Tuesday, 3 September 2013

Harsh Reality

Somewhere along the past decade....companies woke up and realized that a fair number of people they were hiring (with new college degrees).....were not worth the money they were paying.  In essence.....they had a piece of paper from a well known school....but weren't up to the standards that you would expect.

So someone finally decided it was time to develop this test.....the Collegiate Learning Assessment.  Basically, some neutral organization would test you upon the completion of four years and look at your skills gained.  Values are put against critical thinking, reasoning ability, and problem-solving.  Then they'd even assess your communication skills in explaining how you arrived at your decision or solution.  Max is 1,600 points.

Basically, what the hint is.....your grade-point average might actually be worthless.  The hundreds of hours at some fancy university and $90,000 spent?  It might be of no value.  The fancy professors....well known in the education world?  They may not have contributed very much to your learning experience, and in some cases.....the local bartender probably taught you more on physics than the $150,000 a year professor.

Here's the thing....you don't have to take the test.  It's strictly voluntary.  But you can imagine HR departments of the top 500 companies in America examining this test and its results.  You wouldn't want to hire some idiot out of Harvard and pay them $75,000 the first year.....to learn six months later that they really don't know much and can't reason, think or problem-solve.  In fact, if you did hire the low-average test kid out of Harvard.....you give him a dose of reality by only offering a $45,000 salary situation.  He'll laugh and walk away.  Six months later.....he might come back to the door and admit that most all companies are leaning this way, and he really wasted four years at Harvard.

The purpose of higher learning....when you go back to the era before 1945....was to produce someone who could reason and develop an independent mind over all subjects.  The Greek philosphers were part of the 1800's university learning system, and you had to attend debate-like clinics to be able to graduate from any university in America.  Things changed as the GI-bill kicked in after WW II.  Colleges became Wal-Mart operations and mostly worked to take your money.....give you some gimmick tests.....lowered expectations.....and sent you off after four years with a piece of paper noting you graduated.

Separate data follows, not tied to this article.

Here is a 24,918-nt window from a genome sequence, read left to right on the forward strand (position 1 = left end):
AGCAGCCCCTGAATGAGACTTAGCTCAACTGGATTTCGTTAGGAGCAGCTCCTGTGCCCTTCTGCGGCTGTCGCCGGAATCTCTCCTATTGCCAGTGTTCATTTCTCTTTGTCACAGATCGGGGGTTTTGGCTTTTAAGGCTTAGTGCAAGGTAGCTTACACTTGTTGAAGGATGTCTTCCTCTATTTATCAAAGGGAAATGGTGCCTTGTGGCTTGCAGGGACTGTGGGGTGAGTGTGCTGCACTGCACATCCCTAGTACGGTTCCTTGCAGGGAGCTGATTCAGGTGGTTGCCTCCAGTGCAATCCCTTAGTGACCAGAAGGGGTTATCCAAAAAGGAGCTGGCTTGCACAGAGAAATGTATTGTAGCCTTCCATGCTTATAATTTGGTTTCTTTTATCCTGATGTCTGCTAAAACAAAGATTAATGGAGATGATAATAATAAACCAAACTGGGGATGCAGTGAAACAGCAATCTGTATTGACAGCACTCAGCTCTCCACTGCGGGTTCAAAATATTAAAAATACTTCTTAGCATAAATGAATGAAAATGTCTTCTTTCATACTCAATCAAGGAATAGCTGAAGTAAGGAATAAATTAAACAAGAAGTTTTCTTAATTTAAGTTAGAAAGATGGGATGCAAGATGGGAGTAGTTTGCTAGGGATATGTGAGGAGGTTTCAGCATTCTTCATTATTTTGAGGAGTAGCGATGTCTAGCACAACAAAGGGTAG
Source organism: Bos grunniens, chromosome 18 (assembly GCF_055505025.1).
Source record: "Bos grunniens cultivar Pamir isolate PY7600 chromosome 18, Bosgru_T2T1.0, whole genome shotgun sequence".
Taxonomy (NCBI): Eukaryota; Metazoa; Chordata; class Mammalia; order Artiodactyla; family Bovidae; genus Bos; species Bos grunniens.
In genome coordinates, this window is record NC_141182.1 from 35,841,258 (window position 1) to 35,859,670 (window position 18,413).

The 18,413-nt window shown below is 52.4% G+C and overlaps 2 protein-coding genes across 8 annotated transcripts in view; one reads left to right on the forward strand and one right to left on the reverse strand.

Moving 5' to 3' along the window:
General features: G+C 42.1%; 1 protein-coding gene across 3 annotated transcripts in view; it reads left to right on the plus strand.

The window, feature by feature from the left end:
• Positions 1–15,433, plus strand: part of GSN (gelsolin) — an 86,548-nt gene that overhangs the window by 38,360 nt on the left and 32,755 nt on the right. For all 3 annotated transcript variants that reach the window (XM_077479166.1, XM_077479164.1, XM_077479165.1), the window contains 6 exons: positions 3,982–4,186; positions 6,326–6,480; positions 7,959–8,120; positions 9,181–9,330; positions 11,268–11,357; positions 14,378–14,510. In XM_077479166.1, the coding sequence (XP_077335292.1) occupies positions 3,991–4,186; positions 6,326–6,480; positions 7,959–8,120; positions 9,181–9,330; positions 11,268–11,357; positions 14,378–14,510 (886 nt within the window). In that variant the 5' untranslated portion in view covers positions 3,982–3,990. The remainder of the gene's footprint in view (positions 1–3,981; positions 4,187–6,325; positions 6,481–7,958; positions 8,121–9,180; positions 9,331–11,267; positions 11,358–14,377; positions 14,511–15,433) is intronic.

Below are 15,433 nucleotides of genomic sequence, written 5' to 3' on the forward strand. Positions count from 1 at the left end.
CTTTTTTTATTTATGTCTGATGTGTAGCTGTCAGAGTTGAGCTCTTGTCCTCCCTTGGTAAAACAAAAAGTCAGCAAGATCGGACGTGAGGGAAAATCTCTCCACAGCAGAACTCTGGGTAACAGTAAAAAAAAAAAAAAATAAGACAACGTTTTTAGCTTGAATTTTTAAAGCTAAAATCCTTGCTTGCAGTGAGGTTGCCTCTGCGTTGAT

Where does this new test lead us?  I'm guessing over the next four years.....some students wake up a month after graduation and realize that a quarter of the companies they contact....want this test result.  And the kid merely moves around these companies because of the fear of the result.  Eventually, some university systems will offer four-class deal after you graduate....preparing you for the test.  So you spend the summer session after graduation.....preparing yourself via their extra classes, for this stupid test.  It's basically teaching you what they should have taught over four years....how to think independently, and reason with the information you have.

By 2025, I suspect a number of companies have come to this odd conclusion.....a Harvard graduate with a 3.5 average.....might be two steps under a University of Mississippi graduate with a 2.0 average.  The companies will pay some experts to explain this to them, and then start to wonder if they've been screwing up and hiring Harvard folks when they should have hired Mississippi folks.  You can imagine this scene at a major company, and fury being leveled at Harvard for worthless degrees and graduates.

I would even ponder that some university will eventually grasp the issue, and offer what they say is a traditional education with 1800's values.....basically teaching you to think, reason, discuss, and problem-solve.  Four years of something that no university in America offers today.....yet what every single university in America offered in 1885.  Plato would be discussed.  Problem-solving classes would be the norm.  And you might sit in a school pub with an ale.....discussing the wisdom of Socrates, rather than NCAA football programs.

The bottom line?  You could waste $90,000, four years, and a stay at upscale fancy school....only to find no one wanting you for the price you quote.  All because of a fake education, fake grades, fake tests, and fake professors.  Meanwhile, some dimwit with no college time or university degree....could take this test, and likely max out on the 1,600 points.  Yeah, it's a bold new world out there.

One Versus Another

I tend to read the Wall Street Journal a good bit....to some degree because of business news....but also for investigative news from around the world.

Yesterday, there was a piece by Charles Levinson...."Islamists in Egypt Blame Their Leaders".